I’m grooming a team mate to become a test lead. What makes this role different from being a tester?
As a tester, your focus is on your test assignments. But as you become more senior (and not just when you become a test lead), you need to start looking at the bigger picture. Not just in terms of functions being tested e.g., you become more concerned as the system as a whole. But you also start seeing your purpose in the software engineering process i.e., you’re an integral part of it and what you want to deliver aren’t test cases or bugs but rather an application that has been fortified by your testing, an application that the target end-user will actually want to use. Software isn’t made to just make jobs for us who are in the business of delivering software. Software is for helping people do the stuff they need.
I guess I’m getting ahead of myself with that explanation and that might be too much to take in.
So a simpler answer…
- As a test lead, you need to be able to coordinate test tasks among the test team.
- There’s also a lot of admin work like you need to be able to note attendance or how to contact folks just in case they don’t show up.
- You also need to watch out for risks, dependencies, assumptions, constraints (or basically anything that could go wrong), and for issues (when things went wrong), and capture lessons learned. As a tester, you already do this but it scales up when you’re the test lead.
- You also act as a representative of the test team — if there are concerns that they hesitate to raise, you have to either encourage them to raise it or raise it yourself.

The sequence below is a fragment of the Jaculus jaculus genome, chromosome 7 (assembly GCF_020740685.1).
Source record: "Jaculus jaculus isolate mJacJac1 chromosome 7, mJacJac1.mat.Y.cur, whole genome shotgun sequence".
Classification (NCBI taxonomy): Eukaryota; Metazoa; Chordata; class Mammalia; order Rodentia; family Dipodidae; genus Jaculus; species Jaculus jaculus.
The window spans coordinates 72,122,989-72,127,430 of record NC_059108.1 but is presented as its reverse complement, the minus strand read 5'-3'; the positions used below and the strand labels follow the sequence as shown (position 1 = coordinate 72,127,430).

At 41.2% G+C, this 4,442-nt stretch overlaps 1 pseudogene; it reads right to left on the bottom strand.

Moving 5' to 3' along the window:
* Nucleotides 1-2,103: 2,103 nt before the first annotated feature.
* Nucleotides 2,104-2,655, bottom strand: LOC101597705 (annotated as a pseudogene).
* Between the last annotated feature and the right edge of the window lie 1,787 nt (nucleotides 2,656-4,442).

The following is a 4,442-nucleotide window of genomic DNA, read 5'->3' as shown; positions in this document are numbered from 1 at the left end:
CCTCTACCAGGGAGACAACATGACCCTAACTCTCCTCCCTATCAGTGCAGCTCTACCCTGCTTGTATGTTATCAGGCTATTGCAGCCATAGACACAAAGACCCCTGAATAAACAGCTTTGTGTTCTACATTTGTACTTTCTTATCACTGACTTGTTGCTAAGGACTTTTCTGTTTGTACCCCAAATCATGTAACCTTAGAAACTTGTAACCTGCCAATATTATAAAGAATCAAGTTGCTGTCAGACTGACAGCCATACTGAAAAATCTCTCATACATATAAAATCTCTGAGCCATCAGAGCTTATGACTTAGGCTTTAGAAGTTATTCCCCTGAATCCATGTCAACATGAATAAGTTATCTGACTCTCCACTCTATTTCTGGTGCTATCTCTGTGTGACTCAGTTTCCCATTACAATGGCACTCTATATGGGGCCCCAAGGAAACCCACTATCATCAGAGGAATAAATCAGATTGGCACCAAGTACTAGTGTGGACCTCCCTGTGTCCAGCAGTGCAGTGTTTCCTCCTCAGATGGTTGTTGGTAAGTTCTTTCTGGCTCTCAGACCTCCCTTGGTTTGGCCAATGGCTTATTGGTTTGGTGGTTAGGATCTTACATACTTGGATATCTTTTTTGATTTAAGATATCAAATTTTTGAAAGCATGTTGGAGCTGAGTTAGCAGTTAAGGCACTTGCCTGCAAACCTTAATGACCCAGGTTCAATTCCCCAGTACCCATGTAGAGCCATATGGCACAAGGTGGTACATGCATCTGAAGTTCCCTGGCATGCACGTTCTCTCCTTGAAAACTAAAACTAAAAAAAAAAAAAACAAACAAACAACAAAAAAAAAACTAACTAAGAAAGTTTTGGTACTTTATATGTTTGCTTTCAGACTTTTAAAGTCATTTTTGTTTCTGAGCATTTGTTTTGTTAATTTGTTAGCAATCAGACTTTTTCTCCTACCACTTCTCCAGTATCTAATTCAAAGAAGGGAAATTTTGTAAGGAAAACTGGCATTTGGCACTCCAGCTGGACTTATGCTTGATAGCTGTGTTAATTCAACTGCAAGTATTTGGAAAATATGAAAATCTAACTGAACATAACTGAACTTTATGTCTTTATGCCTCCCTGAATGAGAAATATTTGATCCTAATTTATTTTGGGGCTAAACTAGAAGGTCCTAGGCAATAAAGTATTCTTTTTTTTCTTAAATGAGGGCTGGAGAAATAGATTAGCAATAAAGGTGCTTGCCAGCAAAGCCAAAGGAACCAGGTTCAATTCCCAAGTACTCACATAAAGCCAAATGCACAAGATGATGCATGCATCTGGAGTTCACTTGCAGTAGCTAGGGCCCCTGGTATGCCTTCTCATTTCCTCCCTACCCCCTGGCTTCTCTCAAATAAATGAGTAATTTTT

- You need to be able to initiate creation of templates, standards, guidelines, workflows that will help the test team do their work.
- You need to be able to review other testers’ work — be it test case drafting, test execution, bug reporting, status reporting.
- You need to be on your toes in case something tricky or complex comes along so that you can suggest options or strategies on how to go about with it.
- You also need to be able to take the blunt hits for your team when something doesn’t work out, because in a way you are more accountable if you’re the “lead” in general. You might think leads or project managers have it easy because most of the time it looks like they’re just doing reports or asking others to do the work. But when shit hits the fan and the team doesn’t deliver, someone’s going to look for a neck to choke and often it’s theirs.
Ok. That’s about all I can write this morning. Till my next brain dump.